Mr. Holt: As you may know, or possibly don't know because it happened so quickly, the Senate legislation goes to the floor of the Senate this afternoon, and this is where Dr. Visscher is. They are over at the Capitol right now, and probably will be there until later.
Dr. Dennis: You don't happen to know what he had in mind. Is there anything that I can do from here?
Mr. Holt: I don't know what he's thinking about. I know he has some programs, some long-term programs in mind, but I hesitate to say that that is what he called you about specifically. So far as the legislation is concerned, I don't think there is anything anyone of us can do at this point. There will be some statements made on the floor of the Senate to clarify some of these points. We do feel that we can prevail in conference committee on some of it too, when the Senate House conferees get together. We've been told by a number of people friendly to us up on the Hill not to try to kill this bill. Our best bet now is probably not to try to kill this bill completely because the climate is such that it's an impossibility, especially with the changes that the Senate Commerce Committee made in the Monroney amendments. It's a virtual impossibility for anybody up there to take the position now, the hard and fast position that this will injure research. They feel that there are some points that can be taken care of in the Conference Committee. We can get other animals knocked out of this thing.
Dr. Dennis: What about appropriations to pay the expenses? Is there something attached now for that or is this going to be covered entirely by fees which would be so high?
Mr. Holt: No, I don't believe that there will be - so far as the research facilities are concerned, we have assurances from NIH, and I hope this holds, that they an informal agreement with Senator Hill to tack the section of the Hill Bill which provides grants, preferential grants in fact for animal facilities, on to another bill later this year. They seem to think that they can pull it off this way. Even if they can't do it this year they have assured us, and again with fingers crossed I say this, that they will one way or another make available funding.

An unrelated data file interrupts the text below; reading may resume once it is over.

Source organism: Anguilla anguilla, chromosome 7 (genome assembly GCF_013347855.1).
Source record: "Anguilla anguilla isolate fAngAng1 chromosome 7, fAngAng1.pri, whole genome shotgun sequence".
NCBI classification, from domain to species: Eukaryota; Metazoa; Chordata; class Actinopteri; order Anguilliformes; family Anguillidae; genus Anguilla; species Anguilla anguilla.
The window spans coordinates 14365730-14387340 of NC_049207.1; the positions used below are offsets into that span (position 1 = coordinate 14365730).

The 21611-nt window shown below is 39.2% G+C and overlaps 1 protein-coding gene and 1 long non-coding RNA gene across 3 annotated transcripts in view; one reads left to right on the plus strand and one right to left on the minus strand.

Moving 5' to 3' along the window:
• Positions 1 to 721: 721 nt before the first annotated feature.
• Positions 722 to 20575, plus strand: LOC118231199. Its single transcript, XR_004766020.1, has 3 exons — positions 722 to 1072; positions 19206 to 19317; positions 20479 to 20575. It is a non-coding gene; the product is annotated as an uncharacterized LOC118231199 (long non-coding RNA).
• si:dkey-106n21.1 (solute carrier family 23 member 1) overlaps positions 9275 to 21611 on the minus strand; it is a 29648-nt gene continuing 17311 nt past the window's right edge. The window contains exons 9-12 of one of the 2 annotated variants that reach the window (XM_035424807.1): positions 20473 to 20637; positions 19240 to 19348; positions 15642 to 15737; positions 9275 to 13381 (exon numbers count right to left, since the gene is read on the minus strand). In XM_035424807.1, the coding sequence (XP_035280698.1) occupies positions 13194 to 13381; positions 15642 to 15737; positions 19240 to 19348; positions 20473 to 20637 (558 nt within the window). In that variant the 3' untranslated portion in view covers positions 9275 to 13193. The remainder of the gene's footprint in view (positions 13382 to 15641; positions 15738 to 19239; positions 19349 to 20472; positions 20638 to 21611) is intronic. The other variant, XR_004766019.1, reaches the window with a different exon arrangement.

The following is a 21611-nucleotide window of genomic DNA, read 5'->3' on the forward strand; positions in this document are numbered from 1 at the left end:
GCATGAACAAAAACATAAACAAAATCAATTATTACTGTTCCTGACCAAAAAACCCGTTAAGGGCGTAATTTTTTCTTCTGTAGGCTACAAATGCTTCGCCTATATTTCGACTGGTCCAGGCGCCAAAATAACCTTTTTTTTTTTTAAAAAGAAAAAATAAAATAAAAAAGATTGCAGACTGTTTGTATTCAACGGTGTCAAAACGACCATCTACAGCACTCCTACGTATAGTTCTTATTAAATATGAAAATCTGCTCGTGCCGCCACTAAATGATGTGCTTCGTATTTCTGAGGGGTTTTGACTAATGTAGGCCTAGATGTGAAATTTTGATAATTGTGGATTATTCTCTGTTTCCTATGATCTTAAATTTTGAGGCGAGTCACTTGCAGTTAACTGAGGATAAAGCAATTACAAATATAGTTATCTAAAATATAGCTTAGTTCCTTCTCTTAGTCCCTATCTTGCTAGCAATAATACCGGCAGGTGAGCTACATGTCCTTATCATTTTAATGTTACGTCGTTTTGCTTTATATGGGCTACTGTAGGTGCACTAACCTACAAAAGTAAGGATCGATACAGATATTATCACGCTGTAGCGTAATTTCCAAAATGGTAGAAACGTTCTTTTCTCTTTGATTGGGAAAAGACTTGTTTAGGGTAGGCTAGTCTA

Dr. Dennis: I was thinking about the inspections and things that go along with the Magnuson Bill and what it would cost the small animal dealer; that Maurice Visscher was afraid this was going to put the small dealer out of business.
Mr. Holt: I think that there's a good possibility that will happen.
Dr. Dennis: There isn't any chance of getting that inspection covered out of federal appropriation, is there? Would Congressman Poage insist upon that in Conference Committee?
Mr. Holt: Well, of course, his bill specifically asks for fees. There is some legislative history when that thing went to the House on that point and the hope is and the feeling is that the kind of fees that are going to be charged, in fact there are some points made on the House floor on this, that this thing not be exorbitant, that they be cut back to something that these people can handle, and that is one point that I trust will be covered in conference so that there is some kind of guidance for the Department of Agriculture. I don't think Agriculture has any intention of trying to put the legitimate animal dealer out of business. They, of course, don't even want the bill themselves.
Dr. Dennis: No, they don't want anything to do with it, do they?
Mr. Holt: No, they don't. It's being forced upon them. I am positive that they don't want to injure the little guy who's just trying to do an honest job.
Dr. Dennis: Probably be broad-minded in administering it too.
Mr. Holt: This is the point insofar as the research facilities are concerned, particularly NIH, I feel. Agriculture has already come running to HEW on this point. They feel that the kind. of guidance - Agriculture has been asked for guidance right down the line. They don't think that they are really prepared to handle this bill, they don't feel that they are the proper agency, which is true, and that somebody who is pretty close to the situation pointed out yesterday - I'll bet within two years' time NIH has this bill. In other words, to all intents and purposes the HEW is administering it. They also feel that there's a possibility this again goes to research facilities, that can't be used; in fact they hope to provide appropriations or funding help for